I say it is time for Arizonans again to do the job the feds won’t do. A year and counting, and Loughner’s trial start date is no where in sight. The victims, their families, and this community deserves much better, and it is absolutely inexcusable that justice in this matter has been constantly and unnecessarily delayed. A year is plenty of time to start someone’s, anyone’s, trial.

I call upon the Pima County attorney, or the Arizona Attorney General’s office, to do the job the feds won’t do. Any deference those two offices show the Federal Government is out of courtesy, not obligation. Since that courtesy has not been returned nor appreciated, it is time to take matters in to our own hands. Loughner is caught dead-to-rights for six counts of first-degree murder, 13 counts of attempted murder, and a whole host of lesser charges. I say it is past time to indict at a local level, and finally do the right thing that the feds won’t do.

4
30 comments
Feb 4, 2012, 8:53 am
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Personally,  I am just as emotional over this as any other Tucson native, but if you look at Jared’s psychological track record, he is the very definition of an anti-social, paranoid schizophrenic.  We have an insanity plea for that very reason (in AZ it’s considered “guilty but insane”) - if anyone is deserving of this title, and the legal proceedings afforded to it, I would say it would be him.  Yes, there is evidence that it was premeditated, making it more sticky. And NO, I do not want him to walk free or to get off easy in any way.  Labeling him insane does not remove his guilt, or change what he did.  It does, however, lend a credible hand toward explaining how an individual could commit such a horrific crime.  Jared Loughner is not playing with a full deck of cards; I think we can all agree on that much.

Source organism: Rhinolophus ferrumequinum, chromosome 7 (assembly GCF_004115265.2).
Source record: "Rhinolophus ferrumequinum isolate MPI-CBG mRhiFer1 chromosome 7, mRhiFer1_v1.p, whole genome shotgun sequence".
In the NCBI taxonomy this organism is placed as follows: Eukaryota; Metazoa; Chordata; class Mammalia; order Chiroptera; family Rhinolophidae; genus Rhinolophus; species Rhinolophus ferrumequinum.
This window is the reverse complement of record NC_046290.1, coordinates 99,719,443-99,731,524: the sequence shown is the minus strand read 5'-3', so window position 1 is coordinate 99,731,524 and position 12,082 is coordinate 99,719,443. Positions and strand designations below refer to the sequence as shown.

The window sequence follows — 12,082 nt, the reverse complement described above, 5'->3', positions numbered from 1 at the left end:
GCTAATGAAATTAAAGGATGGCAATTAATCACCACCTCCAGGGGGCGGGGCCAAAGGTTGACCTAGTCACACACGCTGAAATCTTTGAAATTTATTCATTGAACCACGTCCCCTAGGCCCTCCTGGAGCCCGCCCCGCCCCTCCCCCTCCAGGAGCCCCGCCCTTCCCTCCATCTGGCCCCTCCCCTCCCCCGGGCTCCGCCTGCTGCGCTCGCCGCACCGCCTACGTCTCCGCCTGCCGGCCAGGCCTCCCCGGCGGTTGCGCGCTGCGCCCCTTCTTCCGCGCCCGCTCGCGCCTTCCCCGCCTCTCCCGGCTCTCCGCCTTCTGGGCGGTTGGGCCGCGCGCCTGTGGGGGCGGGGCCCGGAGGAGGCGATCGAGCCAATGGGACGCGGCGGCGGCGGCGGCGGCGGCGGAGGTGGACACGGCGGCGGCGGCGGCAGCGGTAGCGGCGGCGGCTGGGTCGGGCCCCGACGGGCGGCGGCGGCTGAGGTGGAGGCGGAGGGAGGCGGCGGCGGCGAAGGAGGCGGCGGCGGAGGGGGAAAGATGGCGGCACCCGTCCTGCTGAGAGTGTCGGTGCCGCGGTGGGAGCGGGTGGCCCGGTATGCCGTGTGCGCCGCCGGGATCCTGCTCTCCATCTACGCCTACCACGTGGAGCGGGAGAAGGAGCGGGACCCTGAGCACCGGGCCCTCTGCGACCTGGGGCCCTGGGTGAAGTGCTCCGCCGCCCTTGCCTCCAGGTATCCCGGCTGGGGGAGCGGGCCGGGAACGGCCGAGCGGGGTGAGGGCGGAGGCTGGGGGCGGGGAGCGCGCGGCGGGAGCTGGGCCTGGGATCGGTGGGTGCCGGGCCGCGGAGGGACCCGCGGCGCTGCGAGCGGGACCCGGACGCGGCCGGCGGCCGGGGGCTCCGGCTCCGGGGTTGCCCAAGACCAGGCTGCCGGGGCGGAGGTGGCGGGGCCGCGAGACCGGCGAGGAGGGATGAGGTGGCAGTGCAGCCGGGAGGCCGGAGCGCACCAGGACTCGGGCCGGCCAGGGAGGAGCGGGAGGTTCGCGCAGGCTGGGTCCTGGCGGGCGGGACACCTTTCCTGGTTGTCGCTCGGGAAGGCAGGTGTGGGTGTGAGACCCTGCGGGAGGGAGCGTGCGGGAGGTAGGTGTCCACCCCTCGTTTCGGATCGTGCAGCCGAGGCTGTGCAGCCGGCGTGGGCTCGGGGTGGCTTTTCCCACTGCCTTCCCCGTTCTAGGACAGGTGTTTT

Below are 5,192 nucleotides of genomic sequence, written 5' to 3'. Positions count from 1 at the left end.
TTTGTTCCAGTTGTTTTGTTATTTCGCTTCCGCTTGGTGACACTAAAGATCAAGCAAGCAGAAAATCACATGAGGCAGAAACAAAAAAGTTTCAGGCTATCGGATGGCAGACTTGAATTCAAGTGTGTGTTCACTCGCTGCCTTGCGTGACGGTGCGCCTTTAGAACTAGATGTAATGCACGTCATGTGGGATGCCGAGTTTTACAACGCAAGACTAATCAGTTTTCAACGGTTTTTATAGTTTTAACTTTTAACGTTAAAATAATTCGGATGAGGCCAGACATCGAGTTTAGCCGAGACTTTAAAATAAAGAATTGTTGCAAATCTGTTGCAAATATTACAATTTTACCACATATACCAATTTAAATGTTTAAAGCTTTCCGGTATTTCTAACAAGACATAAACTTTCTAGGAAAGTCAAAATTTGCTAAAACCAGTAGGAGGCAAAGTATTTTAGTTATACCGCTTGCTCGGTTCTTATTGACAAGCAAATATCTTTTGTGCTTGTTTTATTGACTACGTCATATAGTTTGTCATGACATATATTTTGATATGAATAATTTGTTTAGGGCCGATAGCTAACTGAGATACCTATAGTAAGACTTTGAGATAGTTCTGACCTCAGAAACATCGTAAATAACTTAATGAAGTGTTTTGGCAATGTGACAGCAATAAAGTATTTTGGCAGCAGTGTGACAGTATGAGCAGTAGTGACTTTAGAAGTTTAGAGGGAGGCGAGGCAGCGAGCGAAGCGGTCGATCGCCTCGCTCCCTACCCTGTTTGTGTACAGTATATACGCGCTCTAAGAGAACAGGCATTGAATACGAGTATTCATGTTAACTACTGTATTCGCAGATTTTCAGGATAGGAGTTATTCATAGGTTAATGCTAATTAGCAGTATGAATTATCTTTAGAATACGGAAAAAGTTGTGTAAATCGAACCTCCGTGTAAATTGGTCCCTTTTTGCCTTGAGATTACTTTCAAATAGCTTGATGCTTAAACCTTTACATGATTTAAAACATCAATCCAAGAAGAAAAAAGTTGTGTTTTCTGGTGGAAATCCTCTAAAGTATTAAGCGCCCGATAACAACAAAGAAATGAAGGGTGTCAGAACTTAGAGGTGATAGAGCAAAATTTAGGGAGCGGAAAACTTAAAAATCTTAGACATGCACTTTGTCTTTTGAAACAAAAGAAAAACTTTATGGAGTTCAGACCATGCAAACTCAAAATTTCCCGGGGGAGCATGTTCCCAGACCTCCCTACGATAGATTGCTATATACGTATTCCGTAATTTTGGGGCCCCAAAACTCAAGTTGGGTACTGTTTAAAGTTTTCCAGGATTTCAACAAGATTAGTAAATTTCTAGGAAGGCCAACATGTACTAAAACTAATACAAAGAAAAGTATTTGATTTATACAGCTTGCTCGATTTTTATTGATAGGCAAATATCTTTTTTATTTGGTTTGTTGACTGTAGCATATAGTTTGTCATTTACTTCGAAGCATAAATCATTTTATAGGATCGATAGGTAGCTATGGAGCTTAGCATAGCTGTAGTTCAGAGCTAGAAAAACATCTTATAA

3
1763 comments
Feb 3, 2012, 9:52 am
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I’m gonna throw out a conspiracy theory here…again, just a theory, but it seems to fit…

Though this tragedy happened in Tucson, it has been thrust on the national stage. Also on the national stage was the Casey Anthony trial.

Casey Anthony got a pass on killing her daughter because the idiotic jurors couldn’t tell the difference between doubt and reasonable doubt.

The intention based on what we’ve seen so far from the federal courts is that they intend to give Loughner a pass on his crimes because he’s “crazy”.

My conspiracy theory is that the federal court system knows that the public would be so outraged by seeing two people get a pass for their crimes in a short amount of time. This is why they’re deliberately stalling this idiots trial…they’re waiting for people to forget Casey Anthony before they proceed. Allowing two people passes in such a short amount of time would enrage the public so badly that they might actually do something about it. Space it out long enough between passes…and the public will still be mad, but not mad enough to do anything about it.